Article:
Officials from Opec Prime Properties Ltd, a company formerly contracted to develop ultramodern satellite towns in the Naguru-Nakawa housing estate, have told Parliament of a litany of frustrations they faced in their attempt to deliver the same in the capital, Kampala.
Opec Prime was awarded a contract and land in 2006 to construct 1,747 flats, bungalows, commercial buildings, a five-star hotel, a referral hospital, schools, houses of worship and recreational facilities in the estate.
However, before they could mobilise, their contract, extracted from a Public Private Partnership Agreement, was terminated in 2019 by Cabinet over alleged financial and technical incompetence.
Following allegations that part of the land had been irregularly given out to some investors, the then Deputy Speaker, Anita Among, constituted an ad hoc committee to investigate the matter.
According to Opec Prime’s director, Hassan Kimbugwe, while appearing before the Hon. Dan Kimosho chaired ad hoc committee investigating the illegal sale of land in the Naguru-Nakawa estate on Thursday, 05 May 2022, said the grounds on which their contract was terminated were baseless and out of malice by some government institutions.
“You can imagine, after winning the bid and signing agreement in 2006, it took five years to get the tittles of the land we were allocated,” said Kimbugwe.
Andrew Tendo, a consultant with Opec Prime said that since the project inception in 2006, Opec Prime has been involved in endless court cases, alongside delays by government to approve commencement of works.
“We constructed a slab upon approval by Kampala Capital City Authority but after construction, KCCA wrote to us that where the slab was constructed has been earmarked for a bus lane and that we should move it, yet for the past 10 years the bus lane has never been constructed,” said Tendo.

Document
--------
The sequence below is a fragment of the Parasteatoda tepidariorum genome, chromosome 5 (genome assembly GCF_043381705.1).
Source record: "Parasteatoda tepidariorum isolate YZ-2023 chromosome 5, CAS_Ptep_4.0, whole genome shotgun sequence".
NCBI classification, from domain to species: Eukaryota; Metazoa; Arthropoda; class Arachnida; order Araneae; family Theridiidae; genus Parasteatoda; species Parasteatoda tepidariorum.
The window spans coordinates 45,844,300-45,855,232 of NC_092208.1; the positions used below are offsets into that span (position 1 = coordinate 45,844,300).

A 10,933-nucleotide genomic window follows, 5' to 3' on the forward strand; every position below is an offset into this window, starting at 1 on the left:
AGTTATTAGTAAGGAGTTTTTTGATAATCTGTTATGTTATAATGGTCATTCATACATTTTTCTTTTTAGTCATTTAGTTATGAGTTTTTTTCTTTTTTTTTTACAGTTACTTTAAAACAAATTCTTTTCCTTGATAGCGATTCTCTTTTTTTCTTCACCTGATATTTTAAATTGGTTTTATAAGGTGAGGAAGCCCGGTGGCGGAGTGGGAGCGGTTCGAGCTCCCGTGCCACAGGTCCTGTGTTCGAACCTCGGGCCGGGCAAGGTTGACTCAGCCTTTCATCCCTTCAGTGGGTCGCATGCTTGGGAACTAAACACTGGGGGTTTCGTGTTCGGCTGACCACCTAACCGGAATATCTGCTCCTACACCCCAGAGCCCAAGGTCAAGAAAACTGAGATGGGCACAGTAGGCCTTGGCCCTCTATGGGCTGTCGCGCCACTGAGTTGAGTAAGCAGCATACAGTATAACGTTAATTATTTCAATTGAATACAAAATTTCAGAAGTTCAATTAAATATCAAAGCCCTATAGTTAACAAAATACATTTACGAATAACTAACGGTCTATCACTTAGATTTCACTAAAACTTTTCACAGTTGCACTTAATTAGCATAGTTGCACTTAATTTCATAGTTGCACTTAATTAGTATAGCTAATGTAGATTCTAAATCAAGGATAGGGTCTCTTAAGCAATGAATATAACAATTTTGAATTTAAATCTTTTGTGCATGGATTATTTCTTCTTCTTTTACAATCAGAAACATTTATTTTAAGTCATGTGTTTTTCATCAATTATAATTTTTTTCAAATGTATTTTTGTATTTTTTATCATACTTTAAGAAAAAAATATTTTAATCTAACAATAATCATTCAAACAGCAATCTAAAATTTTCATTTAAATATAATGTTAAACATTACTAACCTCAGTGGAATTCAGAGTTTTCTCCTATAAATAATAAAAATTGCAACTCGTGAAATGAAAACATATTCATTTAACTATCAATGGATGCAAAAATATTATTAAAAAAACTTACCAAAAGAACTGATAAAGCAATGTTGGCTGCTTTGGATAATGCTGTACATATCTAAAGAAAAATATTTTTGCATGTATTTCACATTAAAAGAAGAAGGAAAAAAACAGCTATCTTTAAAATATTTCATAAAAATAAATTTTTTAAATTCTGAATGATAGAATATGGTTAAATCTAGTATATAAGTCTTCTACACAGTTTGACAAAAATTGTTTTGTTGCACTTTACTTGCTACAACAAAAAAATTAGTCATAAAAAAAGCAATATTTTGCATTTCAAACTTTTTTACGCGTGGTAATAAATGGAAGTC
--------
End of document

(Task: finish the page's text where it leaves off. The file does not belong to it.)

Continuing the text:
He explained that although Opec Prime had initially agreed to construct and sell off apartments at a subsidised price, government later on allocated part of their land to the Aga khan University, rendering the project unprofitable.
Kimbugwe added: “Once they gave away land to Aga Khan and still expected the developer to give out apartments at a subsidised price, it could no longer make any sense. The agreement was that we develop the land, recoup our profit and then give out the apartments at a subsidised price.”
MPs questioned Kimbugwe on why they did not oppose the government move to allocate land to the Aga Khan University in court and further wondered whether it was not a sign of financial incompetence to develop the land.
“Did you really have adequate money to build that satellite city? Government could have given them [Aga Khan University] land somewhere else?” asked Hon. Sarah Opendi (NRM, Tororo District Woman MP).
Bugiri Municipality MP, Asuman Basalirwa, asked Opec Prime why they would illegally lease government land to individuals as alleged by witnesses who appeared before the committee.
“The third parties are making complaints that you gave away government land. Did the law allow you to give out land?” asked Basalirwa.
Kimbugwe reiterated that Opec Prime was as per the agreement with government, allowed to sub lease to fellow co-developers who would express interest in developing structures within Opec Prime’s master plan.
He appealed to Parliament to consider visiting Opec Prime’s projects in other countries like Greece, United Kingdom and Germany among others.